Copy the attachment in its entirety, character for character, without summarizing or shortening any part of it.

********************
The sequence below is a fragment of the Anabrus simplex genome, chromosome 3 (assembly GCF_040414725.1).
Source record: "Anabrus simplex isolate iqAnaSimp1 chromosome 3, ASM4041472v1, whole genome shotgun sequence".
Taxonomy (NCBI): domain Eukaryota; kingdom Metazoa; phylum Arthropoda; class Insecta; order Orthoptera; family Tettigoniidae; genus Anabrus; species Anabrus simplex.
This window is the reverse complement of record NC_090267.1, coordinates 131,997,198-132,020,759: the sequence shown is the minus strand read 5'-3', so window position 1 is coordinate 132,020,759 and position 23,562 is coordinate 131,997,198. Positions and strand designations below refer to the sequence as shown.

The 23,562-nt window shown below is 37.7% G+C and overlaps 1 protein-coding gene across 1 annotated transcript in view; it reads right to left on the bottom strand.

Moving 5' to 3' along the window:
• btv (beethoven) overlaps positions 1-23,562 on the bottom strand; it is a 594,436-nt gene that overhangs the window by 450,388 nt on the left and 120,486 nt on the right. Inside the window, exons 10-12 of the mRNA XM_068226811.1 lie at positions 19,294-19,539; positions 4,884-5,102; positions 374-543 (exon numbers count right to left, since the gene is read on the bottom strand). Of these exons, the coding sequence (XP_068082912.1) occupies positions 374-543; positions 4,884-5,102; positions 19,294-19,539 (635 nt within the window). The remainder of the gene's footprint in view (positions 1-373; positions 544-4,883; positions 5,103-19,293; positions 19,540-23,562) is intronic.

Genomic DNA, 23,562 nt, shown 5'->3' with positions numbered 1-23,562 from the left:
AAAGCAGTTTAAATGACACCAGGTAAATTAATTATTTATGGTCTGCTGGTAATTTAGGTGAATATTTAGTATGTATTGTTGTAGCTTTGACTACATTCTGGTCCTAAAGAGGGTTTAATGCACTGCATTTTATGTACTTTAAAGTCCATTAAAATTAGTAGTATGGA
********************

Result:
The sequence below is a fragment of the Anabrus simplex genome, chromosome 3 (assembly GCF_040414725.1).
Source record: "Anabrus simplex isolate iqAnaSimp1 chromosome 3, ASM4041472v1, whole genome shotgun sequence".
Taxonomy (NCBI): domain Eukaryota; kingdom Metazoa; phylum Arthropoda; class Insecta; order Orthoptera; family Tettigoniidae; genus Anabrus; species Anabrus simplex.
This window is the reverse complement of record NC_090267.1, coordinates 131,997,198-132,020,759: the sequence shown is the minus strand read 5'-3', so window position 1 is coordinate 132,020,759 and position 23,562 is coordinate 131,997,198. Positions and strand designations below refer to the sequence as shown.

The 23,562-nt window shown below is 37.7% G+C and overlaps 1 protein-coding gene across 1 annotated transcript in view; it reads right to left on the bottom strand.

Moving 5' to 3' along the window:
• btv (beethoven) overlaps positions 1-23,562 on the bottom strand; it is a 594,436-nt gene that overhangs the window by 450,388 nt on the left and 120,486 nt on the right. Inside the window, exons 10-12 of the mRNA XM_068226811.1 lie at positions 19,294-19,539; positions 4,884-5,102; positions 374-543 (exon numbers count right to left, since the gene is read on the bottom strand). Of these exons, the coding sequence (XP_068082912.1) occupies positions 374-543; positions 4,884-5,102; positions 19,294-19,539 (635 nt within the window). The remainder of the gene's footprint in view (positions 1-373; positions 544-4,883; positions 5,103-19,293; positions 19,540-23,562) is intronic.

Genomic DNA, 23,562 nt, shown 5'->3' with positions numbered 1-23,562 from the left:
AAAGCAGTTTAAATGACACCAGGTAAATTAATTATTTATGGTCTGCTGGTAATTTAGGTGAATATTTAGTATGTATTGTTGTAGCTTTGACTACATTCTGGTCCTAAAGAGGGTTTAATGCACTGCATTTTATGTACTTTAAAGTCCATTAAAATTAGTAGTATGGA